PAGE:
Now in addition to reading my digital Sunday paper I buy a rival hard copy paper on Sunday as a replacement to 'hold and shuffle' during Sunday morning coffee.

    My digital subscription gives me access to the paper via a web browser where I can copy articles to my Evernote account. It's a wonderful convenience.

    Lastly my digital subscription also provides discounted offers and occasionally movie previews. Those were important sweeteners in my consideration to purchase.

    Any claims that the iPhone camera is not up to the job will be dispelled by reading the links below. Whether the person using the iPhone is up to the job is another matter.

    If it's good enough for NatGeo?

    The course that almost was:
  • Reply 98 of 186
    newbeenewbee Posts: 2,055member

    "The Sun Times is willing to take a chance, however, and believes that with the proper training, reporters can gather images at 'a quality high enough' to publish." A quality high enough ...... yep, that says it all about newspapers nowadays. Why make it better, this is "good enough". And they wonder why they're losing their customer base daily. Pathetic.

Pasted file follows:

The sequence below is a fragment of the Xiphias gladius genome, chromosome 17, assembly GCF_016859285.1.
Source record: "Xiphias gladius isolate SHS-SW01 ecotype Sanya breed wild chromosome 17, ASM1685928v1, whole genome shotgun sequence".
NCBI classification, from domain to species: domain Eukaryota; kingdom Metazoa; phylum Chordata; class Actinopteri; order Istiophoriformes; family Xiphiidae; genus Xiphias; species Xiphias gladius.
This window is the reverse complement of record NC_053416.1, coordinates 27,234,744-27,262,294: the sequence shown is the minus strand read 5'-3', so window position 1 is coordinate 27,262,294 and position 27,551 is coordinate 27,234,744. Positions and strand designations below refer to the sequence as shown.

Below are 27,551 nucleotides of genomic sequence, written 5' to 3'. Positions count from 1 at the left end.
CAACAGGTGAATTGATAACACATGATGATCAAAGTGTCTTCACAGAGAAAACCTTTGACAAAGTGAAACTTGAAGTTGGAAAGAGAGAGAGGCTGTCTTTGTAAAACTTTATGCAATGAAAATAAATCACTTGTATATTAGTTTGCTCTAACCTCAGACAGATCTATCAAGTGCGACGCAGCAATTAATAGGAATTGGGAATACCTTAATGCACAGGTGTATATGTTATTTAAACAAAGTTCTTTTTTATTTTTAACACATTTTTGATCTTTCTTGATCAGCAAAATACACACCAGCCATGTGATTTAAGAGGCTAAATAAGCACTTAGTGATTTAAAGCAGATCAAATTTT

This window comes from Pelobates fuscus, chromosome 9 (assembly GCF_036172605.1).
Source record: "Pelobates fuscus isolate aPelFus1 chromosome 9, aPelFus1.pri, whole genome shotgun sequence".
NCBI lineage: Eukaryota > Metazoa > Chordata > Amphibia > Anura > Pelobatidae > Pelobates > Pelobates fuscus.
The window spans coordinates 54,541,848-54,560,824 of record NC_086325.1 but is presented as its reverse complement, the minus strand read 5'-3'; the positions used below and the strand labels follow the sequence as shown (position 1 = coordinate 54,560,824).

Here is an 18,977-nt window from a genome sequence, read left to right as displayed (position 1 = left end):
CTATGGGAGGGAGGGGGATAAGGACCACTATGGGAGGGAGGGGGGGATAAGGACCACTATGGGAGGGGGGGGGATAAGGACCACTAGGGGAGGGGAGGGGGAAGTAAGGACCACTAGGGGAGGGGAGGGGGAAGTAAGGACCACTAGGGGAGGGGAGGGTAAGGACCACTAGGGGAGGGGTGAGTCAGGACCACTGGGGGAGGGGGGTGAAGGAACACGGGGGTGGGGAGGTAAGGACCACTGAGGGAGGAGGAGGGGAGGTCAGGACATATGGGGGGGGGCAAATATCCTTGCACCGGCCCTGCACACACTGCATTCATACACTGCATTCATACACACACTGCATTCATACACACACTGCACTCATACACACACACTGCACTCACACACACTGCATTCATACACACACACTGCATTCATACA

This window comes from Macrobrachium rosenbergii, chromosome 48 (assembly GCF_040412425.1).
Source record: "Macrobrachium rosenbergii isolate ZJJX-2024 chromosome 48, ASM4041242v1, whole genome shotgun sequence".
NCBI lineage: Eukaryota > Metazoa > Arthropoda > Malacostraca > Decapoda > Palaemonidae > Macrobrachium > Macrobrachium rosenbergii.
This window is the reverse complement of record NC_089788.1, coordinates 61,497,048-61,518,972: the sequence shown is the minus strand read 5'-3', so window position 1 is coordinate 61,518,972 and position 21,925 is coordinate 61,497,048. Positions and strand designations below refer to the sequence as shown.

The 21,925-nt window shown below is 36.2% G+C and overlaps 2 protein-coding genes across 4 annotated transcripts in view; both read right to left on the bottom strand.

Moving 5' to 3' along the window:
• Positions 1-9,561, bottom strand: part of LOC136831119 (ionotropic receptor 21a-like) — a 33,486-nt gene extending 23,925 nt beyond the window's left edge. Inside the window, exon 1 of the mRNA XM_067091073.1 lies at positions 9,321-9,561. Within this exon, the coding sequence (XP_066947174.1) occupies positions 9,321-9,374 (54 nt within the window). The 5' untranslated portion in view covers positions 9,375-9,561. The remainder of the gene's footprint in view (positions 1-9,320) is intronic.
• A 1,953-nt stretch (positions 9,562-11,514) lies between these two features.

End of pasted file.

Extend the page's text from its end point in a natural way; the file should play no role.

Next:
• Reply 99 of 186
    ecsecs Posts: 307member

    So you need to be an experienced professional photographer in order to use a DSLR, but you just need a few training weeks to use an iPhone? I thought the camera isn't what makes a photographer. Welcome to the "post-Mac" era. People who don't understand why I hate the "post-Mac" Apple so much, will realize in the coming years. Microsoft, in their most arrogant years, was like Bambi compared to the "post-Mac" Apple.

  • Reply 100 of 186
    mtefremtefre Posts: 12member

    Well said. I work with lay-outs and graphics in a local newspaper. Some of my work is preparing photos for print, mostly from our journalists, with great SLR Nikon/Canons. For years they've had training sessions, courses and so on, and honestly only two of around twenty has stepped up to delivering decent shots.Luckily though, the paper has kept a couple of professional photographers, making our issues look a little less crap.